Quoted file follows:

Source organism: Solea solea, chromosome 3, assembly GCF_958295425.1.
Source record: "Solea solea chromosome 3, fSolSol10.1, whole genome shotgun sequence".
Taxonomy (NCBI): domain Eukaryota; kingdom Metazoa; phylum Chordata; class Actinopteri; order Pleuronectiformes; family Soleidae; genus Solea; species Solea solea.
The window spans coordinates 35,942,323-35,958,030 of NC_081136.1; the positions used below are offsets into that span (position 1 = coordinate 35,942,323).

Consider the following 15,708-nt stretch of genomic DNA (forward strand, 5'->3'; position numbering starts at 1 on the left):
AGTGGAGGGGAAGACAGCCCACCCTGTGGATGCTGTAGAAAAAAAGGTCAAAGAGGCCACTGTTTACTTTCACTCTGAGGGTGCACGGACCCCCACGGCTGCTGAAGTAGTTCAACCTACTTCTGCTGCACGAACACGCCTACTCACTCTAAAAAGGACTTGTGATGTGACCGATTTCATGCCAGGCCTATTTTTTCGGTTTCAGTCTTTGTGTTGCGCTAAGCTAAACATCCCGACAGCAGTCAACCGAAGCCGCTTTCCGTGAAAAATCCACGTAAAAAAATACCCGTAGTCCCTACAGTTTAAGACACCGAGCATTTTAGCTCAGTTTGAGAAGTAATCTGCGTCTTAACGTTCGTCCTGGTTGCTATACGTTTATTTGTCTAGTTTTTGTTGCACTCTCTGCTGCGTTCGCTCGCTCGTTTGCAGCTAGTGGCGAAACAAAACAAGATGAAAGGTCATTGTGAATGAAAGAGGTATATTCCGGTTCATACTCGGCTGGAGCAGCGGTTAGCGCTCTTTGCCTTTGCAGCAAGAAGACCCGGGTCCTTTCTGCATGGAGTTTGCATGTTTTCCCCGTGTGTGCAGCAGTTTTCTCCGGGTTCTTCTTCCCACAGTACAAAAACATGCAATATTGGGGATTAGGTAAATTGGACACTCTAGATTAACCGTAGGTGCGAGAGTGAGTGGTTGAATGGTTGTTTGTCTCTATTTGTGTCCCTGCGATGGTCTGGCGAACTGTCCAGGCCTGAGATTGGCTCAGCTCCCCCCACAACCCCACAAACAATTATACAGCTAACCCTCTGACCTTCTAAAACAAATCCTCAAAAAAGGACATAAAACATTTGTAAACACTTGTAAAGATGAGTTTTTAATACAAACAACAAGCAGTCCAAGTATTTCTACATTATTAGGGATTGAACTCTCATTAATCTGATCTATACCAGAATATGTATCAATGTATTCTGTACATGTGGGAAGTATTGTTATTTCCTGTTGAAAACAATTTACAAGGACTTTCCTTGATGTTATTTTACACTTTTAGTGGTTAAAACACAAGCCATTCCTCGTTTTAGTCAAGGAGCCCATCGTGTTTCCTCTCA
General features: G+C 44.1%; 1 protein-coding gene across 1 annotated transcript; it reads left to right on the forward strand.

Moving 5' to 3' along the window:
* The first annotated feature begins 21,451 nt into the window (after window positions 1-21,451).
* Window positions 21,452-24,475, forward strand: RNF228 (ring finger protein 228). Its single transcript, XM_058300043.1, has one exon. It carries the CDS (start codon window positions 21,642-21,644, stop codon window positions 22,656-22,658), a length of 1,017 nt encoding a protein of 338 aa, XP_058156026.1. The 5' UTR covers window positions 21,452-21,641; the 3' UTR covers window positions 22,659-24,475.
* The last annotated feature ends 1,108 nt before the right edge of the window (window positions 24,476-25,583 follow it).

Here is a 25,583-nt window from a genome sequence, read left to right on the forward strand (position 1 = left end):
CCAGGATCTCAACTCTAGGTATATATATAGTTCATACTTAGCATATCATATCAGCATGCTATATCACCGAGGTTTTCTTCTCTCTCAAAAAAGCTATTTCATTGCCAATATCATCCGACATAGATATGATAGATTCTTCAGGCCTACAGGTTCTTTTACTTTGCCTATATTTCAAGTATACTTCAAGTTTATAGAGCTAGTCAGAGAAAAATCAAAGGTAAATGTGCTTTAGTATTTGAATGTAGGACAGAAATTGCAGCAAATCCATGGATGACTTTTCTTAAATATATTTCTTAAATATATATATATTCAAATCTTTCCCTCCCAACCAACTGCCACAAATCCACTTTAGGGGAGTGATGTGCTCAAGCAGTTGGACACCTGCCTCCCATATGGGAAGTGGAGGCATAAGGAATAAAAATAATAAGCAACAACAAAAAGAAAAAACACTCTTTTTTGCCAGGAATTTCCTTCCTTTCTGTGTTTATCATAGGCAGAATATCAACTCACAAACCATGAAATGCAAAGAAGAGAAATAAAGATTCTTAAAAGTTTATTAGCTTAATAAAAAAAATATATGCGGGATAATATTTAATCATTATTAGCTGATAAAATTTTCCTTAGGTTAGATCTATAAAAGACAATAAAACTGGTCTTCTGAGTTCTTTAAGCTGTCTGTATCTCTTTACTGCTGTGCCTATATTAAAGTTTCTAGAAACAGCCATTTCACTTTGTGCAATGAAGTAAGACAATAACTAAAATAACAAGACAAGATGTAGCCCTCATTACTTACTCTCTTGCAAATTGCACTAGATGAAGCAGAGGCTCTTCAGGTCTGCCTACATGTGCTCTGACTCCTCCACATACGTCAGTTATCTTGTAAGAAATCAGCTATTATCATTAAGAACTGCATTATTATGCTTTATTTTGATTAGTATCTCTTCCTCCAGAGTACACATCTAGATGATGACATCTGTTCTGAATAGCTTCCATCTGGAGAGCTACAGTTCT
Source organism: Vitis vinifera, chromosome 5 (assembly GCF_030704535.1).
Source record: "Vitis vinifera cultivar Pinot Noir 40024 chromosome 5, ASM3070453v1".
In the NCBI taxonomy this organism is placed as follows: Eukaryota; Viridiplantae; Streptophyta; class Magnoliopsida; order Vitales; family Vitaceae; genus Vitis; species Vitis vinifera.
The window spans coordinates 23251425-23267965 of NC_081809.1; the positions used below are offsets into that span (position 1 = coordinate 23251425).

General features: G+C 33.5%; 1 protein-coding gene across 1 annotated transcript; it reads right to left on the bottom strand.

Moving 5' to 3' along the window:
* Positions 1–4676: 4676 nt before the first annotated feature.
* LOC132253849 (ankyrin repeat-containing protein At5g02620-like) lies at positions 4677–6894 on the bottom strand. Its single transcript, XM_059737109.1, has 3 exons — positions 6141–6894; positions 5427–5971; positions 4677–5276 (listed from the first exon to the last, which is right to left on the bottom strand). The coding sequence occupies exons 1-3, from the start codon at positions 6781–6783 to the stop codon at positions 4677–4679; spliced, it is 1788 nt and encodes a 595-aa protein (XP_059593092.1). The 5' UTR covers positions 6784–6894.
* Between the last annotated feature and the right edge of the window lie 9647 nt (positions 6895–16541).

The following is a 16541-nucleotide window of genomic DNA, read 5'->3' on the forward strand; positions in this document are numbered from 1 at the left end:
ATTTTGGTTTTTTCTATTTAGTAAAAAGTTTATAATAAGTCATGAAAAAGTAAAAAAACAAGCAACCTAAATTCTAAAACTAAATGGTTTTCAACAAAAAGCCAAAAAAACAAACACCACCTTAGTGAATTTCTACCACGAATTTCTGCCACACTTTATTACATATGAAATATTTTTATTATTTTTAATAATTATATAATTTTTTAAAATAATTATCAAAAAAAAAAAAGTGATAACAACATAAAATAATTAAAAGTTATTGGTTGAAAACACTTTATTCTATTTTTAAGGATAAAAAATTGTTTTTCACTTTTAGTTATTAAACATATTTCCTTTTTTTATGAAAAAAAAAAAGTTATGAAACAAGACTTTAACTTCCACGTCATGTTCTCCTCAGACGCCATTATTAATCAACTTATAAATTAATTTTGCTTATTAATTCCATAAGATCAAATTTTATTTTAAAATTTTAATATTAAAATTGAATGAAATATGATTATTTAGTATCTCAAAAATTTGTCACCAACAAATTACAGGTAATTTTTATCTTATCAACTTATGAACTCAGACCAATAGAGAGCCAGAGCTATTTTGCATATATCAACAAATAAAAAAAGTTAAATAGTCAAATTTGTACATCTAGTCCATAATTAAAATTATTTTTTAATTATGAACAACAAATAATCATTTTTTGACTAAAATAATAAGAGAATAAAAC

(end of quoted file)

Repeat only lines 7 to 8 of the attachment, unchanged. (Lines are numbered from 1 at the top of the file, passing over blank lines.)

General features: G+C 44.1%; 1 protein-coding gene across 1 annotated transcript; it reads left to right on the forward strand.

Moving 5' to 3' along the window: